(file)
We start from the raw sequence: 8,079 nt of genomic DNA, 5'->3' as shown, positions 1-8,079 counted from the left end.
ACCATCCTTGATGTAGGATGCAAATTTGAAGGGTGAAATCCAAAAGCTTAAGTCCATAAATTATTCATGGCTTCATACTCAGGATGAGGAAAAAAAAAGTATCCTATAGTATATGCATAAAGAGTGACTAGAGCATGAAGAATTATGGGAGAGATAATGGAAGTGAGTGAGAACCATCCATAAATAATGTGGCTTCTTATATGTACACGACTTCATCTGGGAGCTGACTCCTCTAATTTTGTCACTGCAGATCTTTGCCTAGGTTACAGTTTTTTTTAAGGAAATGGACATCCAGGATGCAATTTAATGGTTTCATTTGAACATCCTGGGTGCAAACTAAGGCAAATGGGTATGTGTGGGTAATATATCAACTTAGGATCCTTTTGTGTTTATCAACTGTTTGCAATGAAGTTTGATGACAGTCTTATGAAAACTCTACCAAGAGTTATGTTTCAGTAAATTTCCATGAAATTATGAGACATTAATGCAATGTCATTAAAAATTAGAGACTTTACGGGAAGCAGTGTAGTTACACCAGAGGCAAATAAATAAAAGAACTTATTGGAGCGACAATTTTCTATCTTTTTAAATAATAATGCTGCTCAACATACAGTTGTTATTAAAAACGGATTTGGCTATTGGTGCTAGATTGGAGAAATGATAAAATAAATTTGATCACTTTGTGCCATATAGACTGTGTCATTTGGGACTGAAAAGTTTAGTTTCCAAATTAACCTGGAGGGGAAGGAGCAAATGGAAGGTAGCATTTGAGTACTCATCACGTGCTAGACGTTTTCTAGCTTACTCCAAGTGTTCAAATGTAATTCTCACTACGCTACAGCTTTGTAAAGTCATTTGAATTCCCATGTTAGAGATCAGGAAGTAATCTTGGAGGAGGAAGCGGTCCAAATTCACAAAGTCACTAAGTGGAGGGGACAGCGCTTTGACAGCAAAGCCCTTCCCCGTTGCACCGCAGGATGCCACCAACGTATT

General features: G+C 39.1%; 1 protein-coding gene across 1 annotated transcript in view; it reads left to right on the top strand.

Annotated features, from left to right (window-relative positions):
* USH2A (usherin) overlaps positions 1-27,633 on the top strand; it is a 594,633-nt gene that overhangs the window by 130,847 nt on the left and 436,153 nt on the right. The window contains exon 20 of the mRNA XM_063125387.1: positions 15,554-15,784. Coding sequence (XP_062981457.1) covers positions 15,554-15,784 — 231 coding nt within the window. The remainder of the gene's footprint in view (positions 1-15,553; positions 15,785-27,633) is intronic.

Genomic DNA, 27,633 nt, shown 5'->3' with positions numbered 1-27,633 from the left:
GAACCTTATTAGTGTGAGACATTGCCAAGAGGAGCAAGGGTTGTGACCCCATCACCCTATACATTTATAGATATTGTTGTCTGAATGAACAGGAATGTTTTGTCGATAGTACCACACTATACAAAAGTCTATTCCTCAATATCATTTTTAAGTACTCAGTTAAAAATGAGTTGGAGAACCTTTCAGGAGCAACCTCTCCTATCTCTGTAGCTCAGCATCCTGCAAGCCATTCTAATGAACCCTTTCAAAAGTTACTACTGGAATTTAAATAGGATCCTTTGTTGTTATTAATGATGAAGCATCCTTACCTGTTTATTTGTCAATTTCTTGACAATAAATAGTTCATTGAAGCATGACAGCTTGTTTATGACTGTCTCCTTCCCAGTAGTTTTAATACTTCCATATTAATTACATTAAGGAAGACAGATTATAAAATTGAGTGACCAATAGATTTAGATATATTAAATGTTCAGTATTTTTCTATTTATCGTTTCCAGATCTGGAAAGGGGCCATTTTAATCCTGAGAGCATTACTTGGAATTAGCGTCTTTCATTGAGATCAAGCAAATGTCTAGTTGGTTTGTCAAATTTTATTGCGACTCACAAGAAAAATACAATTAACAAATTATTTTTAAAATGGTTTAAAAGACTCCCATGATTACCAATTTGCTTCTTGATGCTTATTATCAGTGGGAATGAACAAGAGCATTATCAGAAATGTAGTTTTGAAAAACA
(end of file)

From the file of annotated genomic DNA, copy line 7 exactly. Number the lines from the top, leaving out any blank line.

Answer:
GAACCTTATTAGTGTGAGACATTGCCAAGAGGAGCAAGGGTTGTGACCCCATCACCCTATACATTTATAGATATTGTTGTCTGAATGAACAGGAATGTTTTGTCGATAGTACCACACTATACAAAAGTCTATTCCTCAATATCATTTTTAAGTACTCAGTTAAAAATGAGTTGGAGAACCTTTCAGGAGCAACCTCTCCTATCTCTGTAGCTCAGCATCCTGCAAGCCATTCTAATGAACCCTTTCAAAAGTTACTACTGGAATTTAAATAGGATCCTTTGTTGTTATTAATGATGAAGCATCCTTACCTGTTTATTTGTCAATTTCTTGACAATAAATAGTTCATTGAAGCATGACAGCTTGTTTATGACTGTCTCCTTCCCAGTAGTTTTAATACTTCCATATTAATTACATTAAGGAAGACAGATTATAAAATTGAGTGACCAATAGATTTAGATATATTAAATGTTCAGTATTTTTCTATTTATCGTTTCCAGATCTGGAAAGGGGCCATTTTAATCCTGAGAGCATTACTTGGAATTAGCGTCTTTCATTGAGATCAAGCAAATGTCTAGTTGGTTTGTCAAATTTTATTGCGACTCACAAGAAAAATACAATTAACAAATTATTTTTAAAATGGTTTAAAAGACTCCCATGATTACCAATTTGCTTCTTGATGCTTATTATCAGTGGGAATGAACAAGAGCATTATCAGAAATGTAGTTTTGAAAAACA